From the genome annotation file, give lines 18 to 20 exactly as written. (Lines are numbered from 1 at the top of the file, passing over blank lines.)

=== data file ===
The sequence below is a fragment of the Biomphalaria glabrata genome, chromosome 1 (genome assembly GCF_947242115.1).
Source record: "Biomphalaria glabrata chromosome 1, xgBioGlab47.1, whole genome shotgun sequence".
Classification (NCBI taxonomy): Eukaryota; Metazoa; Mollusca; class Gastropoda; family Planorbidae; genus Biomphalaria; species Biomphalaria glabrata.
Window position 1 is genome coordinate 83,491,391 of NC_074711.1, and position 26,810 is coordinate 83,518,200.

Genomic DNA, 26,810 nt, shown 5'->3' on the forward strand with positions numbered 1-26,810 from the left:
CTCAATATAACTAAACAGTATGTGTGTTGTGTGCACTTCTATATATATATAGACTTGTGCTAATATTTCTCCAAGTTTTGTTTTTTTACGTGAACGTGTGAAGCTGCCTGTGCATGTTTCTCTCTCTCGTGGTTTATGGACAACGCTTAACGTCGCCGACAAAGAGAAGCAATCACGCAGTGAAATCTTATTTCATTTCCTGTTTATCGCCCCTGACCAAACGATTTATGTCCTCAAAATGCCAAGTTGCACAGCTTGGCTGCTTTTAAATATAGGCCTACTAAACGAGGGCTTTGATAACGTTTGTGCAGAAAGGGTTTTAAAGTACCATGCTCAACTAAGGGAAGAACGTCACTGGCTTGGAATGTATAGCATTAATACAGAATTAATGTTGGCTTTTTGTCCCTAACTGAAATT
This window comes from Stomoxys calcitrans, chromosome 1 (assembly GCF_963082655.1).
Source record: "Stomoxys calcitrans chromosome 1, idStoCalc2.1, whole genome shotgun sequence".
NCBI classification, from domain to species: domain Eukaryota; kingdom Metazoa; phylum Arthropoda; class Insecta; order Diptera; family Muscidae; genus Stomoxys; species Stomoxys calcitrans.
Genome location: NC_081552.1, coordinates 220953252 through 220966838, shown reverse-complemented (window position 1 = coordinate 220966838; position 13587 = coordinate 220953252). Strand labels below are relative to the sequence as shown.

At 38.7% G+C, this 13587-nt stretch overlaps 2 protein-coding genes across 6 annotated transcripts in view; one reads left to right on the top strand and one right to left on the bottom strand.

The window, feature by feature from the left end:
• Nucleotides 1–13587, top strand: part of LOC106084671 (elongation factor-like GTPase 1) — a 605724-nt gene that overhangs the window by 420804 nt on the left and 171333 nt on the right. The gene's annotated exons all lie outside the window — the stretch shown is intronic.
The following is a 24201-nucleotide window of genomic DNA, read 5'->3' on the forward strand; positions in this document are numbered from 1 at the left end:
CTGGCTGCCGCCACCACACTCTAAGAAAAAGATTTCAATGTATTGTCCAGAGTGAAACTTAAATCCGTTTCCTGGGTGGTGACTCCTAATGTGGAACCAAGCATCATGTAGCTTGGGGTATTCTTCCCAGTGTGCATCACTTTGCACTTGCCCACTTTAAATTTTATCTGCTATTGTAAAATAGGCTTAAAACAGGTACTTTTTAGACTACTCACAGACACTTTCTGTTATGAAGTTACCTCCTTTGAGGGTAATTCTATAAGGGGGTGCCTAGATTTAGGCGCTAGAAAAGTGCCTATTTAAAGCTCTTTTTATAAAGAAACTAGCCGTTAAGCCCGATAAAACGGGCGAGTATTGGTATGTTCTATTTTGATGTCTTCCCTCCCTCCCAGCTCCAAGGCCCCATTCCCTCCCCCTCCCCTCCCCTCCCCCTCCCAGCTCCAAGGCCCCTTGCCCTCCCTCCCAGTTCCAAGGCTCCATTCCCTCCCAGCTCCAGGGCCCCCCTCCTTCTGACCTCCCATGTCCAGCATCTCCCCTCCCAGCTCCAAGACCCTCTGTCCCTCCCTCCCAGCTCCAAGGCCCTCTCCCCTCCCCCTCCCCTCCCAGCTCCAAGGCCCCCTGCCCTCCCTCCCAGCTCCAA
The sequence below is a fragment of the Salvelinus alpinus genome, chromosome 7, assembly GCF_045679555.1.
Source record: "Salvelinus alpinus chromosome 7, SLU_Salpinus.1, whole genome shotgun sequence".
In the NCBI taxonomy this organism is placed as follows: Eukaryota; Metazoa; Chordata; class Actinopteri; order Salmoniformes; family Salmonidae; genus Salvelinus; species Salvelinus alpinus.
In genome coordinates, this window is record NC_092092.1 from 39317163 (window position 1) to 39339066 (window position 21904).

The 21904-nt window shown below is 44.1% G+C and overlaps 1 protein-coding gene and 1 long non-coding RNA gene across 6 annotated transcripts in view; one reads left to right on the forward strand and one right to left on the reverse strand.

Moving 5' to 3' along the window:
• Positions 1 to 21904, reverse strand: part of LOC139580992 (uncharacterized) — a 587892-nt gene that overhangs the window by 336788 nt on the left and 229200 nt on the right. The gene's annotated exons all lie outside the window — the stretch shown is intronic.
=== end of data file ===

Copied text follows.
In the NCBI taxonomy this organism is placed as follows: Eukaryota; Metazoa; Chordata; class Actinopteri; order Salmoniformes; family Salmonidae; genus Salvelinus; species Salvelinus alpinus.
In genome coordinates, this window is record NC_092092.1 from 39317163 (window position 1) to 39339066 (window position 21904).

The 21904-nt window shown below is 44.1% G+C and overlaps 1 protein-coding gene and 1 long non-coding RNA gene across 6 annotated transcripts in view; one reads left to right on the forward strand and one right to left on the reverse strand.